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What is Advanced Persistent Threat (APT)
Advanced Persistent Threats (APTs) are one of the most dangerous threats faced by organizations today. Information security breaches resulting in lost data, financial damage to companies, disruption of services and reputational damage are nothing new. Enterprises have faced malicious activity directed at them as well as threats from non malicious users ever since they networked systems. Malware, social engineering, hacking, SQL injections and denial of service are attack vectors that many security professionals wish they had not experienced, but, unfortunately, have. Many preventive controls have emerged that have made it more difficult for those with malicious intent to penetrate networks, while detective controls have helped to identify quickly when a breach does occur.
Traditionally considered as nation-state-sponsored activities aimed at government networks, the threats have become problematic for enterprises as well. RSA, Google, NASA and the Iranian government have experienced large security breaches due to APTs, demonstrating that APTs effectively target both enterprise and government networks.
APTs differ significantly from traditional threats, yet they leverage many of the same attack vectors. APTs are often aimed at the theft of intellectual property (espionage) as opposed to achieving immediate financial gain and are prolonged, stealthy attacks.
The APT is advanced and stealthy, often possessing the ability to conceal itself within the enterprise network traffic, interacting just enough to get what it needs to accomplish its job. This ability to disguise itself and morph when needed can be crippling to security professionals’ attempts to identify or stop an APT attack. The APT’s single-minded persistence on pursuing its target and repeated efforts to complete the job it has been created to do means it will not go away after one failed attempt. It will continually attempt to penetrate the desired target until it meets its objective.
Spear phishing has become a very common method used by those launching APTs as an entry point to an enterprise. Often email filters are not effective enough to identify these well-designed spear phishing and then it takes only a single user to click a link and open an attachment for an APT to begin to execute its first phase of an attack. Adding the human factor to a threat class that does not prey on known vulnerabilities makes defense and prevention even more challenging. If security professionals do not understand the differences between the threat classes, they will find it difficult to properly identify, defend against and respond to an APT. Respondents are leveraging a variety of preventive and detective technical controls as well as education, training and policy to help reduce the likelihood of a successful breach.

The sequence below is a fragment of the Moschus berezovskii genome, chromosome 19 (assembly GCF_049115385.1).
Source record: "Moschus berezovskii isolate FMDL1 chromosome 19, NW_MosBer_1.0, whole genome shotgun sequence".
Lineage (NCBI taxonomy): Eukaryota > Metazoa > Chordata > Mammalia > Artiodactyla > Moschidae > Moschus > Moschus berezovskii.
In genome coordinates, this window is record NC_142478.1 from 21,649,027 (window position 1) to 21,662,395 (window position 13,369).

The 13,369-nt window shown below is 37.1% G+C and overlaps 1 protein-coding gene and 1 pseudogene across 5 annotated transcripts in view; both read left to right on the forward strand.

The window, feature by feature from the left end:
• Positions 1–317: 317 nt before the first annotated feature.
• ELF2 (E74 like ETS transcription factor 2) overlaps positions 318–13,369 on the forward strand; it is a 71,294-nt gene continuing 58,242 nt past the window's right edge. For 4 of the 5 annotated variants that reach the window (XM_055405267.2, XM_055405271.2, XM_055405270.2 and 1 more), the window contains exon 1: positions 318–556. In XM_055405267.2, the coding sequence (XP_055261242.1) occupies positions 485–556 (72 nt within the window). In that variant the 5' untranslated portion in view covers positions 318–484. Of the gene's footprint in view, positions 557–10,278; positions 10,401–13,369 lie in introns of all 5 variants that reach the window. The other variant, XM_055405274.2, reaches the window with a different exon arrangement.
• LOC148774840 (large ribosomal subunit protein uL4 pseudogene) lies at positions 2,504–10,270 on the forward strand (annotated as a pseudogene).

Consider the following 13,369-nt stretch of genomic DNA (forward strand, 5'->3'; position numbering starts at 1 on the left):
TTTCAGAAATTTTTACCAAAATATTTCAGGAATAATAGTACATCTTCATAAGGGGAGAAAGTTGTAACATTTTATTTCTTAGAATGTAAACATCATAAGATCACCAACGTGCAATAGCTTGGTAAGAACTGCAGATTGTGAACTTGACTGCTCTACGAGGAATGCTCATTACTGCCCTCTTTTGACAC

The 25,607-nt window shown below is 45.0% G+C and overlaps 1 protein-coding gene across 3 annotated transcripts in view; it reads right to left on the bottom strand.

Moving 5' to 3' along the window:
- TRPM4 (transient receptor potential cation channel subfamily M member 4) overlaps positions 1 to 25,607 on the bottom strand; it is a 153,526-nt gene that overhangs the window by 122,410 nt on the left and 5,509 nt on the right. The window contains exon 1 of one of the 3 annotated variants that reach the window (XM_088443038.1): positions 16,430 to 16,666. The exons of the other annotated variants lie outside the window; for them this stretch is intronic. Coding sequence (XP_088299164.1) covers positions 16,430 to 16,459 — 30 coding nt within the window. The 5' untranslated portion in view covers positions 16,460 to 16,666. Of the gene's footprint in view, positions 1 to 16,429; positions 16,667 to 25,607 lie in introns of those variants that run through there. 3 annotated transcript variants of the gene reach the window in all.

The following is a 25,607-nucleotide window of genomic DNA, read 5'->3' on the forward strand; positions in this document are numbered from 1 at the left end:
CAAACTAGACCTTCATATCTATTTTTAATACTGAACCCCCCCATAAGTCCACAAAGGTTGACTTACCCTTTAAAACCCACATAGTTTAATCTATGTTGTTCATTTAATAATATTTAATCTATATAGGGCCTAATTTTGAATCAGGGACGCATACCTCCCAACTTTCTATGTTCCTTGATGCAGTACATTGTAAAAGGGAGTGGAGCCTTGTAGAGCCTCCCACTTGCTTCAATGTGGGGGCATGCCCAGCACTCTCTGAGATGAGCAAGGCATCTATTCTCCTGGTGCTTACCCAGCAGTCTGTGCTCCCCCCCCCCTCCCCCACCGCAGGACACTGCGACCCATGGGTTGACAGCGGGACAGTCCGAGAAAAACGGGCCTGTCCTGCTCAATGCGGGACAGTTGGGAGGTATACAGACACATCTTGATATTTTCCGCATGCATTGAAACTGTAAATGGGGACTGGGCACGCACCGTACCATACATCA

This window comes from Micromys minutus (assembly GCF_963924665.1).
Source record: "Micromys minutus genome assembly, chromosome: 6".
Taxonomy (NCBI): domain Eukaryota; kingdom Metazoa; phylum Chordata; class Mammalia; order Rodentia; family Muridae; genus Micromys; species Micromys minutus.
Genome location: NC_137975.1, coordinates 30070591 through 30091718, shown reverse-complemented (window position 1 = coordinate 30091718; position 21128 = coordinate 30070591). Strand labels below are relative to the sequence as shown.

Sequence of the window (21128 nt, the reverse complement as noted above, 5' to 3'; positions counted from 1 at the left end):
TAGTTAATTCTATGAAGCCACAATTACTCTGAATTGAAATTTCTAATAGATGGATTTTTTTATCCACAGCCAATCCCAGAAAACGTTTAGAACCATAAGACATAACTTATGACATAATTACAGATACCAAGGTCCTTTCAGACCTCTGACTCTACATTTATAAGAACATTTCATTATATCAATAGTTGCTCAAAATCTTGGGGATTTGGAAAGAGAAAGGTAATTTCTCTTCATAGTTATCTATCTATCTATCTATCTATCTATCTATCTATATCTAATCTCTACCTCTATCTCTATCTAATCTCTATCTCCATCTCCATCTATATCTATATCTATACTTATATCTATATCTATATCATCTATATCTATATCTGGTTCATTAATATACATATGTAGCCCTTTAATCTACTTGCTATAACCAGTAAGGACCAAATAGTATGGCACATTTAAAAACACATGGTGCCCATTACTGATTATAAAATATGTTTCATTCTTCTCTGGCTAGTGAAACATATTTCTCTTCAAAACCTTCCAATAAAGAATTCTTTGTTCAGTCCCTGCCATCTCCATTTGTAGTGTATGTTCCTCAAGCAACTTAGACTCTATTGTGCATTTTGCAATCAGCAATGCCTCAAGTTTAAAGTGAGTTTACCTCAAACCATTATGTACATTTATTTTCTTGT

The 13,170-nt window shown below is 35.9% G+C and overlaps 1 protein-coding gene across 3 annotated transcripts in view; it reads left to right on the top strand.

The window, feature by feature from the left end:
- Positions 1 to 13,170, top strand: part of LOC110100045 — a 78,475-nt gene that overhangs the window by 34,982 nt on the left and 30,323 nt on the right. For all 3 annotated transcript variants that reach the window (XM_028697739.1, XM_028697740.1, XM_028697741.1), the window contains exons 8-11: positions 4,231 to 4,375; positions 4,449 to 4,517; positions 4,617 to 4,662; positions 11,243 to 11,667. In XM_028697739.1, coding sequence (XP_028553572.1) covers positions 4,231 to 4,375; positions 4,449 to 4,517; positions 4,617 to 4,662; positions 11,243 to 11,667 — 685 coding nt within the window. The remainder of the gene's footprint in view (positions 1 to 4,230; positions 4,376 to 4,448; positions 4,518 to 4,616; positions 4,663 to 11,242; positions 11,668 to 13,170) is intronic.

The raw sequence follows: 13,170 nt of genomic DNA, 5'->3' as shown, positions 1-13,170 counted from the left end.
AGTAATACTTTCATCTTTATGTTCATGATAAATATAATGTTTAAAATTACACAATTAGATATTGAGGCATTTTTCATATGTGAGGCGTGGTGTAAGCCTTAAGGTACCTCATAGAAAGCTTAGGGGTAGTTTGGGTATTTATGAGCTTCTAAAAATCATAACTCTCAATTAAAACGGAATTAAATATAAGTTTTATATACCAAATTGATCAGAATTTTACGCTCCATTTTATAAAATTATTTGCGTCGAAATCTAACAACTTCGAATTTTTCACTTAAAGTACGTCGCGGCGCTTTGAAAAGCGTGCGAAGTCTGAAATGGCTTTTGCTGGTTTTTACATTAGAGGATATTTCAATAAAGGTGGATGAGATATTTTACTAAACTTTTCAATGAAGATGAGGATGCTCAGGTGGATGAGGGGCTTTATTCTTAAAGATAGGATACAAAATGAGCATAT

While it is a positive sign that a higher level of perceived likelihood of an APT breach correlates to the increased use of technical and educational controls, it is concerning that network perimeter technologies and antivirus and anti-malware top the list of controls used. APTs are quite advanced and are known to avoid the approaches typically caught by these controls. For example, APTs do not tend to target known vulnerabilities that have been patched nor use recognizable signatures that may be needed for intrusion detection and prevention systems.
The threat of APT attack calls for many defensive approaches, among them technical controls, changes in human resource awareness training and updates to third-party agreements. Vendor management is an important factor for protecting outsourced data.
The enterprises that considered themselves more likely to experience an APT should adopt a layered approach to managing their enterprise security. In almost all cases, the higher the perceived likelihood of becoming a target, the more consideration is being given to APTs in terms of technology, awareness training, vendor management, incident management and increased attention from executives. This activity and corresponding effort are excellent for information protection.
However, APTs are different from traditional threats and need to be considered as a different class of threat. There is still a gap in the understanding of what APTs are and how to defend against them. The technical controls most often identified as being used to prevent against APTs are network perimeter technologies such as firewalls and access lists within routers, as well as anti-malware and antivirus. While these controls are proficient for defending against traditional attacks, they are probably not as suited for preventing APTs. This is true for a number of reasons: APTs exploit zero-day threats, which are often unknown vulnerabilities, and many APTs enter the enterprise through well-designed spear phishing attacks. This indicates that additional controls - such as network segregation and perhaps an increased focus on email security and user education could be beneficial. Additionally, the lack of consideration being given to third parties is troubling. Enterprises must be sure that the data they outsource are protected—even if the provider itself experiences an APT attack.
Organizations that deal with APTs often need to bring in specialists to beat them. Groups of security consultants have begun to track and label families of malware and attack behaviors and have learned to identify their behavior, components, and even their authors. If you suspect you are dealing with this form of attack, bringing in the experts might be your best option.
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